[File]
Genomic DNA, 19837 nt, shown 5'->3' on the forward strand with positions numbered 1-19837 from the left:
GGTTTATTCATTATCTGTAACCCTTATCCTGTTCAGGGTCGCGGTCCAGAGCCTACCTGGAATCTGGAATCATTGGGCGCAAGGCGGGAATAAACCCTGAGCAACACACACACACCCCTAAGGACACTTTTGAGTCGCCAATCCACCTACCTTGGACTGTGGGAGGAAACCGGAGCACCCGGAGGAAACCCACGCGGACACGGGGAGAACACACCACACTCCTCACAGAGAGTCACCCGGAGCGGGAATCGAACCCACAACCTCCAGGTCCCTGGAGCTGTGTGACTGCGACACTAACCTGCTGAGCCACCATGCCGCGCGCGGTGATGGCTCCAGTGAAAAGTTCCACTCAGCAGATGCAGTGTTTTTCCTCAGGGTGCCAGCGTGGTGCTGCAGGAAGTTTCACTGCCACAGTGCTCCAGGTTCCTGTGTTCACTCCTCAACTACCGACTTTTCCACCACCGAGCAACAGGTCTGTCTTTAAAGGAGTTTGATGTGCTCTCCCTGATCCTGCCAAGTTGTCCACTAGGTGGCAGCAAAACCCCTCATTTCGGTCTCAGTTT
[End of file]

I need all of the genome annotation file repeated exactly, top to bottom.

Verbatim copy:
Genomic DNA, 19837 nt, shown 5'->3' on the forward strand with positions numbered 1-19837 from the left:
GGTTTATTCATTATCTGTAACCCTTATCCTGTTCAGGGTCGCGGTCCAGAGCCTACCTGGAATCTGGAATCATTGGGCGCAAGGCGGGAATAAACCCTGAGCAACACACACACACCCCTAAGGACACTTTTGAGTCGCCAATCCACCTACCTTGGACTGTGGGAGGAAACCGGAGCACCCGGAGGAAACCCACGCGGACACGGGGAGAACACACCACACTCCTCACAGAGAGTCACCCGGAGCGGGAATCGAACCCACAACCTCCAGGTCCCTGGAGCTGTGTGACTGCGACACTAACCTGCTGAGCCACCATGCCGCGCGCGGTGATGGCTCCAGTGAAAAGTTCCACTCAGCAGATGCAGTGTTTTTCCTCAGGGTGCCAGCGTGGTGCTGCAGGAAGTTTCACTGCCACAGTGCTCCAGGTTCCTGTGTTCACTCCTCAACTACCGACTTTTCCACCACCGAGCAACAGGTCTGTCTTTAAAGGAGTTTGATGTGCTCTCCCTGATCCTGCCAAGTTGTCCACTAGGTGGCAGCAAAACCCCTCATTTCGGTCTCAGTTT